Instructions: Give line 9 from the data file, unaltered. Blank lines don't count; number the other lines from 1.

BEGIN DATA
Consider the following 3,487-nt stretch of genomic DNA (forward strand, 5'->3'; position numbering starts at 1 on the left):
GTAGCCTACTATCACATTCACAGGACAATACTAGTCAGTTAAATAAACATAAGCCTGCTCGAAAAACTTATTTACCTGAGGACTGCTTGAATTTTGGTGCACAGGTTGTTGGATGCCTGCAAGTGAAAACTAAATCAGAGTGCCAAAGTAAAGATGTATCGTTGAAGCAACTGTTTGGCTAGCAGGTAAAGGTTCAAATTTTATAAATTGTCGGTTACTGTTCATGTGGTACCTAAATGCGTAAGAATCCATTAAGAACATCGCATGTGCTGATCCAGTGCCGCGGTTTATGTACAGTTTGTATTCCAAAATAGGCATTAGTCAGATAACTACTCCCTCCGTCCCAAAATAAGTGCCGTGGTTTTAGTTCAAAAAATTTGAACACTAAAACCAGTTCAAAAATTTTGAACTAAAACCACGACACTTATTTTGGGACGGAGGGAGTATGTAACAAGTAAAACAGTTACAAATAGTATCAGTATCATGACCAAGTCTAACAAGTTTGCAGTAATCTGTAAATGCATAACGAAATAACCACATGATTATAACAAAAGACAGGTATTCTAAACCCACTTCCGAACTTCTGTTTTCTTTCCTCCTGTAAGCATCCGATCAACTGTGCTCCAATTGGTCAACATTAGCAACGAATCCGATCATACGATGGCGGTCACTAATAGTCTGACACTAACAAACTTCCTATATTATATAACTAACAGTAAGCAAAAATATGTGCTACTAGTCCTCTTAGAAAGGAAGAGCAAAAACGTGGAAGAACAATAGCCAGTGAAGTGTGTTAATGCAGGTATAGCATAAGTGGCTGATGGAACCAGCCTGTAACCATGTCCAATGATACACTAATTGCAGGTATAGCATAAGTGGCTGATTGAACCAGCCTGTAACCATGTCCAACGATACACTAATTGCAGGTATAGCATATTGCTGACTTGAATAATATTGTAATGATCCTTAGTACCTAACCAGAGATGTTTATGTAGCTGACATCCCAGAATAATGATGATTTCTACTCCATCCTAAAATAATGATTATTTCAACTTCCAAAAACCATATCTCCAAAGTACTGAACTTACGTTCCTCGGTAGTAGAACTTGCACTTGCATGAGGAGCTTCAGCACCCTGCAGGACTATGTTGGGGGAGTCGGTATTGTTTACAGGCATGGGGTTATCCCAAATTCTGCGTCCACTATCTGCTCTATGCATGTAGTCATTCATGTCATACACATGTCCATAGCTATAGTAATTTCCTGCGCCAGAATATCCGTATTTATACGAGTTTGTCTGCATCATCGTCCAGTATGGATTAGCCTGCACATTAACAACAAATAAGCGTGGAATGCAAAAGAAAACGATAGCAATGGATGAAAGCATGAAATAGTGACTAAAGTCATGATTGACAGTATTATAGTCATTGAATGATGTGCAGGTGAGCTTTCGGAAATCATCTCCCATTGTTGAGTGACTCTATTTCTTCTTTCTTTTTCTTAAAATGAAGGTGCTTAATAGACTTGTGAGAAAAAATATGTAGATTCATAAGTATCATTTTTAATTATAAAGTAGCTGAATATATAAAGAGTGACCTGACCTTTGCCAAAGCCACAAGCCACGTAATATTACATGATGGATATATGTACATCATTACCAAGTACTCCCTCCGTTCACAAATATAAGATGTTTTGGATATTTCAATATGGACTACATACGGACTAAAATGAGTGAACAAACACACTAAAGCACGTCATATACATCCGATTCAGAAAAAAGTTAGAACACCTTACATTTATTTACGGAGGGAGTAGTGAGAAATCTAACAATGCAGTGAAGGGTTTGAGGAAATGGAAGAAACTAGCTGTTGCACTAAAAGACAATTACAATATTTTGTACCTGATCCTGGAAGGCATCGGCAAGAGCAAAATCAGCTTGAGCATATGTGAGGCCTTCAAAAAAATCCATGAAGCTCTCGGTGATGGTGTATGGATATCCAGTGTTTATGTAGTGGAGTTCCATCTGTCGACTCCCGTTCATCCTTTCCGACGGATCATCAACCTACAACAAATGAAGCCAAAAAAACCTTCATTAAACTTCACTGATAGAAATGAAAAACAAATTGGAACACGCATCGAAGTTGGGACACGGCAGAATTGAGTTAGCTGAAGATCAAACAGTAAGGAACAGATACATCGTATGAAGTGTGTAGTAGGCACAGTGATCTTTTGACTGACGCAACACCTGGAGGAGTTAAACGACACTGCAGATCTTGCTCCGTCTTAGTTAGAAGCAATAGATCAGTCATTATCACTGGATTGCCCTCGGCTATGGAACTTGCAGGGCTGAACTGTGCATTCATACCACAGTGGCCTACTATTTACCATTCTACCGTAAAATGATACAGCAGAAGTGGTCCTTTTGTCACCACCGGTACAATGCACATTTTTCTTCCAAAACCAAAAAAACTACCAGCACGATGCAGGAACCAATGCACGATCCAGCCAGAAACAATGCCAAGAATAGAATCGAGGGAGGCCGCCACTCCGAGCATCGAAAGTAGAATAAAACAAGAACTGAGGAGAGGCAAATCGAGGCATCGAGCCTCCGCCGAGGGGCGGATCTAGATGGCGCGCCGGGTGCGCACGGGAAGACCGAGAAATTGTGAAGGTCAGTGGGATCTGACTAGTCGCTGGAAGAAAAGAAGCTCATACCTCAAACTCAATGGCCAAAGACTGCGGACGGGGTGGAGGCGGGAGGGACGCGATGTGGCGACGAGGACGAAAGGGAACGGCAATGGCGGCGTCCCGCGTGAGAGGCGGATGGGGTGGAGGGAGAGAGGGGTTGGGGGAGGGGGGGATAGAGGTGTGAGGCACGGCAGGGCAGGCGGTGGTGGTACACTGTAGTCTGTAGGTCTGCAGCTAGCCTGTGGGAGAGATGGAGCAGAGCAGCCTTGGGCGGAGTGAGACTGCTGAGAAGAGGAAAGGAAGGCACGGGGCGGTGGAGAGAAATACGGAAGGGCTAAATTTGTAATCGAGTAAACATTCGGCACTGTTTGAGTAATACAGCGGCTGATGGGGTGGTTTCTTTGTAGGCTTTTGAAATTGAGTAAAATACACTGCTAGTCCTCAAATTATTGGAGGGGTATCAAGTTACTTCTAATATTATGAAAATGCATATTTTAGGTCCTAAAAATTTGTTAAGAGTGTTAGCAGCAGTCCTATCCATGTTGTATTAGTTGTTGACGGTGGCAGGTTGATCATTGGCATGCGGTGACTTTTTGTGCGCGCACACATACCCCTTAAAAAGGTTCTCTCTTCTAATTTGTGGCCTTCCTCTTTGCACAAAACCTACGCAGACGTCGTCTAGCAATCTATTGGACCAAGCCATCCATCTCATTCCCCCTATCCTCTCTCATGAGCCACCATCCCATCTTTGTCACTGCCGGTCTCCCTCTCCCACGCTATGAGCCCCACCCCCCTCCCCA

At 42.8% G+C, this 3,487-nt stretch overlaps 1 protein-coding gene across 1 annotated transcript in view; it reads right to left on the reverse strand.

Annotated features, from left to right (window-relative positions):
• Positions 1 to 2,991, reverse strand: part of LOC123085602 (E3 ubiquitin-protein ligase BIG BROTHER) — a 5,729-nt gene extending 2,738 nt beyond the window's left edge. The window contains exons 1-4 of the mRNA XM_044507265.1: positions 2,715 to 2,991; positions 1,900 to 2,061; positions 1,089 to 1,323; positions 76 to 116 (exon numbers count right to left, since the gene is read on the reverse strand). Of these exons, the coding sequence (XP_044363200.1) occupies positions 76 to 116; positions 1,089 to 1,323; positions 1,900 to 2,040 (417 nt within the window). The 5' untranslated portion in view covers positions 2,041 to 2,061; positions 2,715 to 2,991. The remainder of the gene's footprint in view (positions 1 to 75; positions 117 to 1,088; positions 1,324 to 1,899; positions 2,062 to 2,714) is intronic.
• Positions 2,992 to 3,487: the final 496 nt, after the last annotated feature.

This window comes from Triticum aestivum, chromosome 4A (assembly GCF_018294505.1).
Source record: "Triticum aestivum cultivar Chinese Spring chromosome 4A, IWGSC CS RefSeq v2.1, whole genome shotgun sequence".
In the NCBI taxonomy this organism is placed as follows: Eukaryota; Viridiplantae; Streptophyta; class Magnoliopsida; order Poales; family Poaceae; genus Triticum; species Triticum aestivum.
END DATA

In the NCBI taxonomy this organism is placed as follows: Eukaryota; Viridiplantae; Streptophyta; class Magnoliopsida; order Poales; family Poaceae; genus Triticum; species Triticum aestivum.